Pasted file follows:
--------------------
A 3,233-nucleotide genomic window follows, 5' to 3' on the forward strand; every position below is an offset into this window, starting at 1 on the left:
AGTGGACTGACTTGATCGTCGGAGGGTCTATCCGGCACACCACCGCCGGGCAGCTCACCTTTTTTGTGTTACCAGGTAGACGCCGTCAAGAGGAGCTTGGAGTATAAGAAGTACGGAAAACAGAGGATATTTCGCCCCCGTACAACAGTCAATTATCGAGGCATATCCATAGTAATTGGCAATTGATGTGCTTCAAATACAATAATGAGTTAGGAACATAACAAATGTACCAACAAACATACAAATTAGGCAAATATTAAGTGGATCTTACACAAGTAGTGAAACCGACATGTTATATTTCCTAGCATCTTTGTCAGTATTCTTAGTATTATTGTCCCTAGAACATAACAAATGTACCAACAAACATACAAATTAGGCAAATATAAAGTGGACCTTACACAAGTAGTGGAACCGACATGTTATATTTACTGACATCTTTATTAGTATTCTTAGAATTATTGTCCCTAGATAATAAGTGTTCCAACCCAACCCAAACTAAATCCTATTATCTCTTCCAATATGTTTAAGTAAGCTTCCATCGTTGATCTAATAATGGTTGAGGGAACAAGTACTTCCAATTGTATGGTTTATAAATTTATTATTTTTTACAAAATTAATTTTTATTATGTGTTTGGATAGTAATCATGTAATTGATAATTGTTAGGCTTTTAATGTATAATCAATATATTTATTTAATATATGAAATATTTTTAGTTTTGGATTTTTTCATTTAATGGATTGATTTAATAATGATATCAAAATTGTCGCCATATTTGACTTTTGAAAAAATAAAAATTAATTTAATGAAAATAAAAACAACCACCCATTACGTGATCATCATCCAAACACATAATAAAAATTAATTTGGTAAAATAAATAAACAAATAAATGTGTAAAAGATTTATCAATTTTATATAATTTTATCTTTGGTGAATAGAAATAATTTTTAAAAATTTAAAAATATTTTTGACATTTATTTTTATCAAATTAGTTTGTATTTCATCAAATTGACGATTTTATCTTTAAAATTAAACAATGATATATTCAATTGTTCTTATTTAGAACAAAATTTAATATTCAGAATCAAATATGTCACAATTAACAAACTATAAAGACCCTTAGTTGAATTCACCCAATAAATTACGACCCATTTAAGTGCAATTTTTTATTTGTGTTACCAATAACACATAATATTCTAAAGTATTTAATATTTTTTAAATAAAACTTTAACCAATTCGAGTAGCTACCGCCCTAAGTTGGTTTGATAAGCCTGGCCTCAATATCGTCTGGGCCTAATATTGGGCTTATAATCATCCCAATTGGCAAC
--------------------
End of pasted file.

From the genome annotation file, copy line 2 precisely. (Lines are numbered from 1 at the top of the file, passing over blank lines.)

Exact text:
AGTGGACTGACTTGATCGTCGGAGGGTCTATCCGGCACACCACCGCCGGGCAGCTCACCTTTTTTGTGTTACCAGGTAGACGCCGTCAAGAGGAGCTTGGAGTATAAGAAGTACGGAAAACAGAGGATATTTCGCCCCCGTACAACAGTCAATTATCGAGGCATATCCATAGTAATTGGCAATTGATGTGCTTCAAATACAATAATGAGTTAGGAACATAACAAATGTACCAACAAACATACAAATTAGGCAAATATTAAGTGGATCTTACACAAGTAGTGAAACCGACATGTTATATTTCCTAGCATCTTTGTCAGTATTCTTAGTATTATTGTCCCTAGAACATAACAAATGTACCAACAAACATACAAATTAGGCAAATATAAAGTGGACCTTACACAAGTAGTGGAACCGACATGTTATATTTACTGACATCTTTATTAGTATTCTTAGAATTATTGTCCCTAGATAATAAGTGTTCCAACCCAACCCAAACTAAATCCTATTATCTCTTCCAATATGTTTAAGTAAGCTTCCATCGTTGATCTAATAATGGTTGAGGGAACAAGTACTTCCAATTGTATGGTTTATAAATTTATTATTTTTTACAAAATTAATTTTTATTATGTGTTTGGATAGTAATCATGTAATTGATAATTGTTAGGCTTTTAATGTATAATCAATATATTTATTTAATATATGAAATATTTTTAGTTTTGGATTTTTTCATTTAATGGATTGATTTAATAATGATATCAAAATTGTCGCCATATTTGACTTTTGAAAAAATAAAAATTAATTTAATGAAAATAAAAACAACCACCCATTACGTGATCATCATCCAAACACATAATAAAAATTAATTTGGTAAAATAAATAAACAAATAAATGTGTAAAAGATTTATCAATTTTATATAATTTTATCTTTGGTGAATAGAAATAATTTTTAAAAATTTAAAAATATTTTTGACATTTATTTTTATCAAATTAGTTTGTATTTCATCAAATTGACGATTTTATCTTTAAAATTAAACAATGATATATTCAATTGTTCTTATTTAGAACAAAATTTAATATTCAGAATCAAATATGTCACAATTAACAAACTATAAAGACCCTTAGTTGAATTCACCCAATAAATTACGACCCATTTAAGTGCAATTTTTTATTTGTGTTACCAATAACACATAATATTCTAAAGTATTTAATATTTTTTAAATAAAACTTTAACCAATTCGAGTAGCTACCGCCCTAAGTTGGTTTGATAAGCCTGGCCTCAATATCGTCTGGGCCTAATATTGGGCTTATAATCATCCCAATTGGCAAC